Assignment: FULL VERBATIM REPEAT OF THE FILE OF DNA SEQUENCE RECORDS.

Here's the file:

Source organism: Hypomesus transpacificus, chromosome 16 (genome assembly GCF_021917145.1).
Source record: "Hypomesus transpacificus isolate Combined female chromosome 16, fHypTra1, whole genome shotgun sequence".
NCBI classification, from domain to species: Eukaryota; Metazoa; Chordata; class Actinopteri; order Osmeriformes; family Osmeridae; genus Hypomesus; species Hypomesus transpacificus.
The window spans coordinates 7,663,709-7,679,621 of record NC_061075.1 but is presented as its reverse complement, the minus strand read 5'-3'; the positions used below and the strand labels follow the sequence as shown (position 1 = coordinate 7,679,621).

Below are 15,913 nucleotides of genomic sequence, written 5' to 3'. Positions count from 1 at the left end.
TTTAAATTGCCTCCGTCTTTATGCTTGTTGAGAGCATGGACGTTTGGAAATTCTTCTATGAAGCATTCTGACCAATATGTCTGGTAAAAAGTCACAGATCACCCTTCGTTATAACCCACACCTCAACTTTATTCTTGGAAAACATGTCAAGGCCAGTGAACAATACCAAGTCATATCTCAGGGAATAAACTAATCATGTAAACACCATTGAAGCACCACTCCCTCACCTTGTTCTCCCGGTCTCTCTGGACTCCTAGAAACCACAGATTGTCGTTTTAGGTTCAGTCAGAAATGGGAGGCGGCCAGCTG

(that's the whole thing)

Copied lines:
Source organism: Hypomesus transpacificus, chromosome 16 (genome assembly GCF_021917145.1).
Source record: "Hypomesus transpacificus isolate Combined female chromosome 16, fHypTra1, whole genome shotgun sequence".
NCBI classification, from domain to species: Eukaryota; Metazoa; Chordata; class Actinopteri; order Osmeriformes; family Osmeridae; genus Hypomesus; species Hypomesus transpacificus.
The window spans coordinates 7,663,709-7,679,621 of record NC_061075.1 but is presented as its reverse complement, the minus strand read 5'-3'; the positions used below and the strand labels follow the sequence as shown (position 1 = coordinate 7,679,621).

Below are 15,913 nucleotides of genomic sequence, written 5' to 3'. Positions count from 1 at the left end.
TTTAAATTGCCTCCGTCTTTATGCTTGTTGAGAGCATGGACGTTTGGAAATTCTTCTATGAAGCATTCTGACCAATATGTCTGGTAAAAAGTCACAGATCACCCTTCGTTATAACCCACACCTCAACTTTATTCTTGGAAAACATGTCAAGGCCAGTGAACAATACCAAGTCATATCTCAGGGAATAAACTAATCATGTAAACACCATTGAAGCACCACTCCCTCACCTTGTTCTCCCGGTCTCTCTGGACTCCTAGAAACCACAGATTGTCGTTTTAGGTTCAGTCAGAAATGGGAGGCGGCCAGCTG